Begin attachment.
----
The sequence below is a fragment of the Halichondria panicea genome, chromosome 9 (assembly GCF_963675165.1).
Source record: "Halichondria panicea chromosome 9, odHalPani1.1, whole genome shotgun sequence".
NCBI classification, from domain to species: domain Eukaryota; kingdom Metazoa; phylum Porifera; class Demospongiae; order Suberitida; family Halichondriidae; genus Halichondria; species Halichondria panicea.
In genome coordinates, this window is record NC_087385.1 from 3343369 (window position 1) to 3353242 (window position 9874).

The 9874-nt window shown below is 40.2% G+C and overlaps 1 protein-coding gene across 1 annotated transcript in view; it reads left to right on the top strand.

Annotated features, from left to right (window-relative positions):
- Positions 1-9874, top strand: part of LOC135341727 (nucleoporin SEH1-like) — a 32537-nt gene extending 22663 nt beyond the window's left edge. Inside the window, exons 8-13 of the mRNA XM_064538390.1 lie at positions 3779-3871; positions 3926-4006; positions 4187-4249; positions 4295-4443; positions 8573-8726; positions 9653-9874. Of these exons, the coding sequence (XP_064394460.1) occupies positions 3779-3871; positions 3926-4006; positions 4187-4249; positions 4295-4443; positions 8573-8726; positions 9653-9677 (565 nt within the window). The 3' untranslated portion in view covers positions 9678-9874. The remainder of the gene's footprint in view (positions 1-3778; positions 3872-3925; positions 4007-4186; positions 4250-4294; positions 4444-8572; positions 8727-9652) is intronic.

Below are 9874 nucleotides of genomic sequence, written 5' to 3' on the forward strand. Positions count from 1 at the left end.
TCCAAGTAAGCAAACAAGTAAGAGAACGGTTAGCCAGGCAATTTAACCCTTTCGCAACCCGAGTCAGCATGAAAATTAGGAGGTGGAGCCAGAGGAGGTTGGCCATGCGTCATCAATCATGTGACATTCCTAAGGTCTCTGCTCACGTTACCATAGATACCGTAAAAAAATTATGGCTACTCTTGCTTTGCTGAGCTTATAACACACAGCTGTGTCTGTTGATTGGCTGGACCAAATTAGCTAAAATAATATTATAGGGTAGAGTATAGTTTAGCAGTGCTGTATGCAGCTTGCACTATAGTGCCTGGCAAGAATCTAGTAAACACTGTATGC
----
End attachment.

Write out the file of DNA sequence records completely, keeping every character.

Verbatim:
The sequence below is a fragment of the Halichondria panicea genome, chromosome 9 (assembly GCF_963675165.1).
Source record: "Halichondria panicea chromosome 9, odHalPani1.1, whole genome shotgun sequence".
NCBI classification, from domain to species: domain Eukaryota; kingdom Metazoa; phylum Porifera; class Demospongiae; order Suberitida; family Halichondriidae; genus Halichondria; species Halichondria panicea.
In genome coordinates, this window is record NC_087385.1 from 3343369 (window position 1) to 3353242 (window position 9874).

The 9874-nt window shown below is 40.2% G+C and overlaps 1 protein-coding gene across 1 annotated transcript in view; it reads left to right on the top strand.

Annotated features, from left to right (window-relative positions):
- Positions 1-9874, top strand: part of LOC135341727 (nucleoporin SEH1-like) — a 32537-nt gene extending 22663 nt beyond the window's left edge. Inside the window, exons 8-13 of the mRNA XM_064538390.1 lie at positions 3779-3871; positions 3926-4006; positions 4187-4249; positions 4295-4443; positions 8573-8726; positions 9653-9874. Of these exons, the coding sequence (XP_064394460.1) occupies positions 3779-3871; positions 3926-4006; positions 4187-4249; positions 4295-4443; positions 8573-8726; positions 9653-9677 (565 nt within the window). The 3' untranslated portion in view covers positions 9678-9874. The remainder of the gene's footprint in view (positions 1-3778; positions 3872-3925; positions 4007-4186; positions 4250-4294; positions 4444-8572; positions 8727-9652) is intronic.

Below are 9874 nucleotides of genomic sequence, written 5' to 3' on the forward strand. Positions count from 1 at the left end.
TCCAAGTAAGCAAACAAGTAAGAGAACGGTTAGCCAGGCAATTTAACCCTTTCGCAACCCGAGTCAGCATGAAAATTAGGAGGTGGAGCCAGAGGAGGTTGGCCATGCGTCATCAATCATGTGACATTCCTAAGGTCTCTGCTCACGTTACCATAGATACCGTAAAAAAATTATGGCTACTCTTGCTTTGCTGAGCTTATAACACACAGCTGTGTCTGTTGATTGGCTGGACCAAATTAGCTAAAATAATATTATAGGGTAGAGTATAGTTTAGCAGTGCTGTATGCAGCTTGCACTATAGTGCCTGGCAAGAATCTAGTAAACACTGTATGC